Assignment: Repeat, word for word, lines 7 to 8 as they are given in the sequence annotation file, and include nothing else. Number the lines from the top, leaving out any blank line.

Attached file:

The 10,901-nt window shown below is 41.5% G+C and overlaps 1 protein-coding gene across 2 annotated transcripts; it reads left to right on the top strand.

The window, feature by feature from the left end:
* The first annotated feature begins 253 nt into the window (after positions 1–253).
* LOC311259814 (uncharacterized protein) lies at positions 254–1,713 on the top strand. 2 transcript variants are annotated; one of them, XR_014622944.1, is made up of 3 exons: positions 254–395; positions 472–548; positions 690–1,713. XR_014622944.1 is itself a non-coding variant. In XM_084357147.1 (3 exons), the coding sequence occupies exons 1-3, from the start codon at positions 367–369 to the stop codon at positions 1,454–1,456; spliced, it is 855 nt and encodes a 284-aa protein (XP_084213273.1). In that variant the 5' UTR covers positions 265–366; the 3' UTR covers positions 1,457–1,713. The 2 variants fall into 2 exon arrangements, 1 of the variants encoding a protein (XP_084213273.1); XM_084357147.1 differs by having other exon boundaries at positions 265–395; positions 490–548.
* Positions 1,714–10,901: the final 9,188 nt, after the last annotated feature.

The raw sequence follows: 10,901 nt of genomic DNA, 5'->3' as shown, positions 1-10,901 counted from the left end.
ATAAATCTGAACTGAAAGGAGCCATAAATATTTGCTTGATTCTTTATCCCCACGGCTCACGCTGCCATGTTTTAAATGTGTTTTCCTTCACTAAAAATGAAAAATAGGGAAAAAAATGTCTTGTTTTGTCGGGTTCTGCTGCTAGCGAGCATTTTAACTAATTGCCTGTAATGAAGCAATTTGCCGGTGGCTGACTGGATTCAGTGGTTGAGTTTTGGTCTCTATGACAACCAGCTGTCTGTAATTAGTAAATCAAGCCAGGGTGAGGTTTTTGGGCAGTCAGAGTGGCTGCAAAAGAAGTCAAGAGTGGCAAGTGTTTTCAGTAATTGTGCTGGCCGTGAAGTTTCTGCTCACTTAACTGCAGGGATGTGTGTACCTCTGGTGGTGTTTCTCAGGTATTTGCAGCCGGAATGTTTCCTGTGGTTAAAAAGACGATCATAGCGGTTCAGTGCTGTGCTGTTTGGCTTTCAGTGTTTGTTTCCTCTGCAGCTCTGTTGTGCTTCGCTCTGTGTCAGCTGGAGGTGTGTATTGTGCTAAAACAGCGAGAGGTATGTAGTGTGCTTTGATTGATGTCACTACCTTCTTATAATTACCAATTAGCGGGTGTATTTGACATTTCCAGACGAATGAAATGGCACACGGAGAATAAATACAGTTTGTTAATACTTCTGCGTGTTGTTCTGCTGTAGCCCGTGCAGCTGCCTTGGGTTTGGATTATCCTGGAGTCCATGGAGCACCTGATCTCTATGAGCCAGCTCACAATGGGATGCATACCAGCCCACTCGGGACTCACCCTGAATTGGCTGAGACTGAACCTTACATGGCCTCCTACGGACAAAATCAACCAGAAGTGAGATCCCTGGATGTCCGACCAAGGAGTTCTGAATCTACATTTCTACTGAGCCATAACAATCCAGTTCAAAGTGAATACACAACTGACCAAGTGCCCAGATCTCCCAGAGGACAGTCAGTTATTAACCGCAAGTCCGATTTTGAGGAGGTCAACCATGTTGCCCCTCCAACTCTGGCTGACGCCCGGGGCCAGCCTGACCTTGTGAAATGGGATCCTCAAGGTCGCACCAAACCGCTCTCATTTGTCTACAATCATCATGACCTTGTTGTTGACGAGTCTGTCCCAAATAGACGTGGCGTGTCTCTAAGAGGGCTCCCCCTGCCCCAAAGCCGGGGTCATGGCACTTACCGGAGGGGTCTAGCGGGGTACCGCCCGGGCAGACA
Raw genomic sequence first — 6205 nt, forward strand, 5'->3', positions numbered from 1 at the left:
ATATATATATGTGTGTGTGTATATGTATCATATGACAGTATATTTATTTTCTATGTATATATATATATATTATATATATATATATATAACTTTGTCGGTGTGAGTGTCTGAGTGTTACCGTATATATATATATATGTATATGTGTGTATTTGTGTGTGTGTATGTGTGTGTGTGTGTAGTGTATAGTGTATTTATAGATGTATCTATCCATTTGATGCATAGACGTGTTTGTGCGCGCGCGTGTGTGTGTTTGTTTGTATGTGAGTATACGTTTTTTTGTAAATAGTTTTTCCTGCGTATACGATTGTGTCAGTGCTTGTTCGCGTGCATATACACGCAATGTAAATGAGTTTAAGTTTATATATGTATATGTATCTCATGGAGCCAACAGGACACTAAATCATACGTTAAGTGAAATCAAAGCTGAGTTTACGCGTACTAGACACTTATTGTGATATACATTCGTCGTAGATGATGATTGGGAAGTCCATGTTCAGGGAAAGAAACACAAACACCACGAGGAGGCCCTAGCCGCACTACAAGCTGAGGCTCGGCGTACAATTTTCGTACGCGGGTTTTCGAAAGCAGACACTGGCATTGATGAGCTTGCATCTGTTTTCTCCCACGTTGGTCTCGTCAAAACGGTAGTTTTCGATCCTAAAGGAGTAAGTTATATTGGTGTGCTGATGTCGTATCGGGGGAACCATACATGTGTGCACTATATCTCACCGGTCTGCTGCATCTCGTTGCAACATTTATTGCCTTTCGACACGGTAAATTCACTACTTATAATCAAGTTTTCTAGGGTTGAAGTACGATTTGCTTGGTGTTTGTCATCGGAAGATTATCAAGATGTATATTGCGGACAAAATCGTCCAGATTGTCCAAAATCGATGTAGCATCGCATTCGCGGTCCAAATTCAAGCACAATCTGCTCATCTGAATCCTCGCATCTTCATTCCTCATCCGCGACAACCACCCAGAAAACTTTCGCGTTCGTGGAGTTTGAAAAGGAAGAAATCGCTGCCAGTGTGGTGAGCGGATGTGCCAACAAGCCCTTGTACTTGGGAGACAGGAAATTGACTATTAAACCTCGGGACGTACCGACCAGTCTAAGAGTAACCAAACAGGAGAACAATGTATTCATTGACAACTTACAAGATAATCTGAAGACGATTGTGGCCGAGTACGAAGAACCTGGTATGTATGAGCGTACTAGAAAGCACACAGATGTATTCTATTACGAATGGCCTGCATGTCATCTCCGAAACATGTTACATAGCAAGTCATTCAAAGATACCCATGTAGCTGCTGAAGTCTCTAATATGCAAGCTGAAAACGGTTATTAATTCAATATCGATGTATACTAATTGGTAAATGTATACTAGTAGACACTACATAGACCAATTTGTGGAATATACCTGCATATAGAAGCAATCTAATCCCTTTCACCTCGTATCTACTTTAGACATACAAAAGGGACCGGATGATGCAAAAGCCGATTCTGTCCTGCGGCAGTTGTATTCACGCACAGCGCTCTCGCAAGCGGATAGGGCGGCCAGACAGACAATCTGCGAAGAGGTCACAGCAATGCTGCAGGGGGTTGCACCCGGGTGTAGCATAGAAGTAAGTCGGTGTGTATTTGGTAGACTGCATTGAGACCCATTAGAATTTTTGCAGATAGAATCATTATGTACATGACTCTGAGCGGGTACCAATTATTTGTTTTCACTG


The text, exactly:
ATAAATCTGAACTGAAAGGAGCCATAAATATTTGCTTGATTCTTTATCCCCACGGCTCACGCTGCCATGTTTTAAATGTGTTTTCCTTCACTAAAAATGAAAAATAGGGAAAAAAATGTCTTGTTTTGTCGGGTTCTGCTGCTAGCGAGCATTTTAACTAATTGCCTGTAATGAAGCAATTTGCCGGTGGCTGACTGGATTCAGTGGTTGAGTTTTGGTCTCTATGACAACCAGCTGTCTGTAATTAGTAAATCAAGCCAGGGTGAGGTTTTTGGGCAGTCAGAGTGGCTGCAAAAGAAGTCAAGAGTGGCAAGTGTTTTCAGTAATTGTGCTGGCCGTGAAGTTTCTGCTCACTTAACTGCAGGGATGTGTGTACCTCTGGTGGTGTTTCTCAGGTATTTGCAGCCGGAATGTTTCCTGTGGTTAAAAAGACGATCATAGCGGTTCAGTGCTGTGCTGTTTGGCTTTCAGTGTTTGTTTCCTCTGCAGCTCTGTTGTGCTTCGCTCTGTGTCAGCTGGAGGTGTGTATTGTGCTAAAACAGCGAGAGGTATGTAGTGTGCTTTGATTGATGTCACTACCTTCTTATAATTACCAATTAGCGGGTGTATTTGACATTTCCAGACGAATGAAATGGCACACGGAGAATAAATACAGTTTGTTAATACTTCTGCGTGTTGTTCTGCTGTAGCCCGTGCAGCTGCCTTGGGTTTGGATTATCCTGGAGTCCATGGAGCACCTGATCTCTATGAGCCAGCTCACAATGGGATGCATACCAGCCCACTCGGGACTCACCCTGAATTGGCTGAGACTGAACCTTACATGGCCTCCTACGGACAAAATCAACCAGAAGTGAGATCCCTGGATGTCCGACCAAGGAGTTCTGAATCTACATTTCTACTGAGCCATAACAATCCAGTTCAAAGTGAATACACAACTGACCAAGTGCCCAGATCTCCCAGAGGACAGTCAGTTATTAACCGCAAGTCCGATTTTGAGGAGGTCAACCATGTTGCCCCTCCAACTCTGGCTGACGCCCGGGGCCAGCCTGACCTTGTGAAATGGGATCCTCAAGGTCGCACCAAACCGCTCTCATTTGTCTACAATCATCATGACCTTGTTGTTGACGAGTCTGTCCCAAATAGACGTGGCGTGTCTCTAAGAGGGCTCCCCCTGCCCCAAAGCCGGGGTCATGGCACTTACCGGAGGGGTCTAGCGGGGTACCGCCCGGGCAGACA
Raw genomic sequence first — 6205 nt, forward strand, 5'->3', positions numbered from 1 at the left: